10 Tips Supercharge Your Photography Website – Free eBook

We are happy to share the release of an eBook.  10 Tips Supercharge Your Photography Website is a free eBook with amazing advice from our friends.

10 incredible photographers shared their thoughts on how you, as a photographer, can improve your website.

10 Tips To Supercharge Your Photography Website

In the eBook, you will learn from:

  • Jamie Swanson
  • Andrew Funderburg
  • Angela Pointon
  • C.C. Chapman
  • Zach Prez
  • Brian Matiash
  • Chris Frailey
  • Justin Balog
  • Rosh Sillars
  • Jodi Friedman
“A highly informative book without being overwhelming. It’s back to basics for the modern age.” – Traci Law

“Great tips for photographers of all sorts – whether you shoot people, artwork, or landscapes, these website strategies will apply to your site.” – Aaron Hockley

“I am now working on a new, and better, web strategy after digesting these tips and tricks for a third time tonight!” – Chris Nitz

Learn more and download your free Photography Website eBook today.

Thanks for reading and enjoy the eBook,

Scott & The Photocrati Team

PS.  If you’re interested in contributing to the second volume of the free eBook, get in touch with us.

Full Disclosure

Michael “Nick” Nichols is the Editor-at-Large for photography at National Geographic magazine and is a founding member of the LOOK3 Festival of the Photograph in Charlottesville, VA. Photocrati welcomes Nick on his first post as a special VIP guest blogger.

This past October, I went to the Wildlife Photographer of the Year awards in London. My camera trap image of a black bear in the Redwoods of California had been given an award. Last year, my close friend and former assistant Steve Winter had won the big prize with a camera trap image of a snow leopard. We both have invested years in finding ways to make elusive, wild animals photograph themselves by crossing the path of an infrared beam, triggering a disguised camera nearby.

The awards are presented in the fantastic main hall of the British Natural History Museum, under the giant dinosaur; a fabulous setting with all the mood that a great award ceremony should have. This year the winning image was another camera trap image, an Iberian wolf. Iberian wolves have come back from the brink of extinction and this image had the added energy of the wolf jumping over a fence. I was stunned by the image and immediately asked to meet the photographer.

VIEW THE “STORY BOOK WOLF” IMAGE HERE

Jose Luis Rodriguez was gracious and told me he had made the image over many months and many failed attempts by making an arrangement with a sheep farmer. He relayed that he had put “bait” carcasses inside the vacant sheep paddock for many nights while he attempted to get the image he had dreamed of. It is a perfect image. The wolf is in mid-air at exactly the right point. This is very hard to do with camera traps because the beam and the speed of the animal give results that are not perfect. Remember, the photographer cannot be there to adjust anything and most wild animals do not come back and do the same thing twice.I have a well-known image of a wild tiger jumping from a cliff directly into the camera. I got one frame in three months. One.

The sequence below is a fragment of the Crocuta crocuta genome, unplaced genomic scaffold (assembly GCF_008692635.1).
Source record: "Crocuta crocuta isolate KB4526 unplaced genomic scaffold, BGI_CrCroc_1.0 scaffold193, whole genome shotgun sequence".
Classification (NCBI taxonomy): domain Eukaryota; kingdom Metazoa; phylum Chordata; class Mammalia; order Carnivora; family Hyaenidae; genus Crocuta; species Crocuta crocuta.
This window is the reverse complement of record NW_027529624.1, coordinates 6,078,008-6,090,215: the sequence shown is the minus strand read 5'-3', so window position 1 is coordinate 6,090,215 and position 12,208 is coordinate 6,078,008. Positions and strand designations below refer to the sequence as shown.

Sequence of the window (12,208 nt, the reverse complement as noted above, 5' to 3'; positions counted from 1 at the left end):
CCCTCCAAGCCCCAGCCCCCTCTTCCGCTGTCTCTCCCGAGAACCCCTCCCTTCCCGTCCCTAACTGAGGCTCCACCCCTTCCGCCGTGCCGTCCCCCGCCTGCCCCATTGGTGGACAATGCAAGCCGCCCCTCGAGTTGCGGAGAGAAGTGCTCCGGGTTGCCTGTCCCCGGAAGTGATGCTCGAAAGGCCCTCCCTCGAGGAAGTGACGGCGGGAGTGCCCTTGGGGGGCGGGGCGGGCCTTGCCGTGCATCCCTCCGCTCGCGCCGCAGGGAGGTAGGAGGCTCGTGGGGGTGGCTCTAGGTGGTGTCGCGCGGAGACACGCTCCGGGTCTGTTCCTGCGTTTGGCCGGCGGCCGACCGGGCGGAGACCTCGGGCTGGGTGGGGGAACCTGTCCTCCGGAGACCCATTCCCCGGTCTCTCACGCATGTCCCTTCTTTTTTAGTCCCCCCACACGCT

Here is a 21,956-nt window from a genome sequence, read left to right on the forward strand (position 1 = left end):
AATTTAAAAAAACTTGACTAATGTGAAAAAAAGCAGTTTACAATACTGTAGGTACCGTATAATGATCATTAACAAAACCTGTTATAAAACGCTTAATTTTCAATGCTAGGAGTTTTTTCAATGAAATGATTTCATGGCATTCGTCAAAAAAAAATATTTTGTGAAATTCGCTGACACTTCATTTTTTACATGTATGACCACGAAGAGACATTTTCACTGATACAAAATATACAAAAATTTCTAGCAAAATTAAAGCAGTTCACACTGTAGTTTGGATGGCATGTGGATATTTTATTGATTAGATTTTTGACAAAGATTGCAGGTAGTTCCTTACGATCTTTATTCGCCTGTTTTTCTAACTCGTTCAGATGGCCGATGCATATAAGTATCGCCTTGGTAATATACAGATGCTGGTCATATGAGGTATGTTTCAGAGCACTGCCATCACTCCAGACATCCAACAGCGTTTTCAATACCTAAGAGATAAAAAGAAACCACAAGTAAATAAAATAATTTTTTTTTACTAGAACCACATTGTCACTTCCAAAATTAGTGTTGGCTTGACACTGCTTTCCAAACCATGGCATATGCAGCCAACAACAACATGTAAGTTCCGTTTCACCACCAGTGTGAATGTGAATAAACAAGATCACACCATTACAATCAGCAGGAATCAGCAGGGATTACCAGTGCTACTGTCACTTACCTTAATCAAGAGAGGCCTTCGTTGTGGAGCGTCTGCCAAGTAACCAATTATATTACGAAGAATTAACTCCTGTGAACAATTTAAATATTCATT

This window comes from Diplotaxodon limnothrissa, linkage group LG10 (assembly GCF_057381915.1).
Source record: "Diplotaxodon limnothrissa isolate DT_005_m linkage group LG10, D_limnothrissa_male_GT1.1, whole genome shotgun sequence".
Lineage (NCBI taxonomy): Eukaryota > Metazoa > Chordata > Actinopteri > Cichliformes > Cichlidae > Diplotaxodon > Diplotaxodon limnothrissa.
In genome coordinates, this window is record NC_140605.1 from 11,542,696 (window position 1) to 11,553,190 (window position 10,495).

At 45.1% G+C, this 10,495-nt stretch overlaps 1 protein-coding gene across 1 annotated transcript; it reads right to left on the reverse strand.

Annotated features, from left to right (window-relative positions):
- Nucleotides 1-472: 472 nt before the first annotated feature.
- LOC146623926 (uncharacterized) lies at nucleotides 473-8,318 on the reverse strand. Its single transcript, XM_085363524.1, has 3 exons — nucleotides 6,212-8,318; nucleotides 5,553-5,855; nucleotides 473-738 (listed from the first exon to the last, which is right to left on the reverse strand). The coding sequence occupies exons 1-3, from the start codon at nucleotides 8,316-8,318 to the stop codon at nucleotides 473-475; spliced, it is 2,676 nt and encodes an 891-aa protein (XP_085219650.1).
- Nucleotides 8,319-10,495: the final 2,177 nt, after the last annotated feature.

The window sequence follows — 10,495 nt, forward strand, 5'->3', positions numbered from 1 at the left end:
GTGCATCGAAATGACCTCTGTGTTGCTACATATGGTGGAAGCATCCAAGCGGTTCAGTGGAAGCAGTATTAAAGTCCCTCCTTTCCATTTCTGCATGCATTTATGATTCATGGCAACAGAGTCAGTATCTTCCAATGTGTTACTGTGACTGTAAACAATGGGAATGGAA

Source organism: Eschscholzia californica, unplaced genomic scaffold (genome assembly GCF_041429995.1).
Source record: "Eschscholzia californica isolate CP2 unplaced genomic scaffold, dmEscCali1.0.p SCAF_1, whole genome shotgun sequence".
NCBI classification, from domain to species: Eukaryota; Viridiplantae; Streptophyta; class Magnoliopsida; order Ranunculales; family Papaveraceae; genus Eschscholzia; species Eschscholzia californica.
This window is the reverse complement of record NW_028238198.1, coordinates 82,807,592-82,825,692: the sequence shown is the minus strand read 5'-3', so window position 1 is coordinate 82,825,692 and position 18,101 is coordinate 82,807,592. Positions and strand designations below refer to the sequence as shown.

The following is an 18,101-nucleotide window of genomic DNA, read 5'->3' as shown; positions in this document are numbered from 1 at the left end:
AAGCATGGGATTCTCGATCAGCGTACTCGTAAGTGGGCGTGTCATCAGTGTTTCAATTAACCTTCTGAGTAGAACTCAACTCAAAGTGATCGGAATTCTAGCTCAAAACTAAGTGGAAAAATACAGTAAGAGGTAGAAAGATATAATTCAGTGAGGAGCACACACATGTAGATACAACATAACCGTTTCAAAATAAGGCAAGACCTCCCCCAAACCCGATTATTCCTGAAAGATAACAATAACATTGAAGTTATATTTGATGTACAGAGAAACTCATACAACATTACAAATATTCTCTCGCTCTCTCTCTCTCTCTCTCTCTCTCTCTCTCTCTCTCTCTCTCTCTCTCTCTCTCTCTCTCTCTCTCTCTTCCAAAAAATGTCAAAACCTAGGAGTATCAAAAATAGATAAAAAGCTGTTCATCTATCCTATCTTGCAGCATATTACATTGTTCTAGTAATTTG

Leaping Tiger

The jumping Iberian wolf image seemed impossible, but I accepted it because I was proud of the photographer for disclosing that he had “baited” the animal. [Read more...]

Technology doesn’t define us…

…but it is a part of our identity.

I got my first job in this business because the photographer that hired me didn’t understand the concepts behind digital imaging. He knew f/stops and shutter speeds and watt/seconds like the back of his hand. He could estimate flash exposure (without a meter) within half a stop, and his client relation skills were out of this world. But he had just mortgaged his house to buy a digital camera (Kodak DCS460) and he needed help.

That was 15 years ago. Digital imaging was just beginning to become an acceptable alternative to film for some uses. Royalty free stock photography had just entered the market and pulled the rug out from under a lot of photographers. The global economy was finally starting to come out of a recession. Fifteen years later – we’re (hopefully) coming out of recession, microstock has showed up, pulling the rug out from a lot of photographers, and integrated video is once again, to use a phrase from the ’90’s, shifting the paradigm.